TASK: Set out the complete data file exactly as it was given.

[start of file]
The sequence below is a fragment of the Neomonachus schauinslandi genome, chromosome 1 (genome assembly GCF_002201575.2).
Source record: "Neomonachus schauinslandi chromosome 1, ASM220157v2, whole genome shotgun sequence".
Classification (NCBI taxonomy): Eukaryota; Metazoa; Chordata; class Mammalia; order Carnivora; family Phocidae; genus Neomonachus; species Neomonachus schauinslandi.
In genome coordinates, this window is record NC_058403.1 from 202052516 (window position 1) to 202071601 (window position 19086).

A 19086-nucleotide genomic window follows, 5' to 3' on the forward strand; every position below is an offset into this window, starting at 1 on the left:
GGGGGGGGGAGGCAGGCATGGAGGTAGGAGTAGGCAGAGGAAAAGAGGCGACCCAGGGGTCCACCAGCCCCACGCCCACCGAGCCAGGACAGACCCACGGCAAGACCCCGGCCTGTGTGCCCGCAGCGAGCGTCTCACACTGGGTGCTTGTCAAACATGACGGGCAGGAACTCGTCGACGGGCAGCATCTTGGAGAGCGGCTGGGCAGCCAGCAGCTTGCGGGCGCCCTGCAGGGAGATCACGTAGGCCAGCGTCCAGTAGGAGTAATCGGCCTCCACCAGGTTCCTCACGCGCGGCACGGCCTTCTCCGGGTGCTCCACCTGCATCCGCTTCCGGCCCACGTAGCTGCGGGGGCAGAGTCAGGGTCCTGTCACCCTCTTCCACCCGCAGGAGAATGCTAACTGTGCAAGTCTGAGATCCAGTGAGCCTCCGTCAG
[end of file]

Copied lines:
The sequence below is a fragment of the Neomonachus schauinslandi genome, chromosome 1 (genome assembly GCF_002201575.2).
Source record: "Neomonachus schauinslandi chromosome 1, ASM220157v2, whole genome shotgun sequence".
Classification (NCBI taxonomy): Eukaryota; Metazoa; Chordata; class Mammalia; order Carnivora; family Phocidae; genus Neomonachus; species Neomonachus schauinslandi.
In genome coordinates, this window is record NC_058403.1 from 202052516 (window position 1) to 202071601 (window position 19086).

A 19086-nucleotide genomic window follows, 5' to 3' on the forward strand; every position below is an offset into this window, starting at 1 on the left:
GGGGGGGGGAGGCAGGCATGGAGGTAGGAGTAGGCAGAGGAAAAGAGGCGACCCAGGGGTCCACCAGCCCCACGCCCACCGAGCCAGGACAGACCCACGGCAAGACCCCGGCCTGTGTGCCCGCAGCGAGCGTCTCACACTGGGTGCTTGTCAAACATGACGGGCAGGAACTCGTCGACGGGCAGCATCTTGGAGAGCGGCTGGGCAGCCAGCAGCTTGCGGGCGCCCTGCAGGGAGATCACGTAGGCCAGCGTCCAGTAGGAGTAATCGGCCTCCACCAGGTTCCTCACGCGCGGCACGGCCTTCTCCGGGTGCTCCACCTGCATCCGCTTCCGGCCCACGTAGCTGCGGGGGCAGAGTCAGGGTCCTGTCACCCTCTTCCACCCGCAGGAGAATGCTAACTGTGCAAGTCTGAGATCCAGTGAGCCTCCGTCAG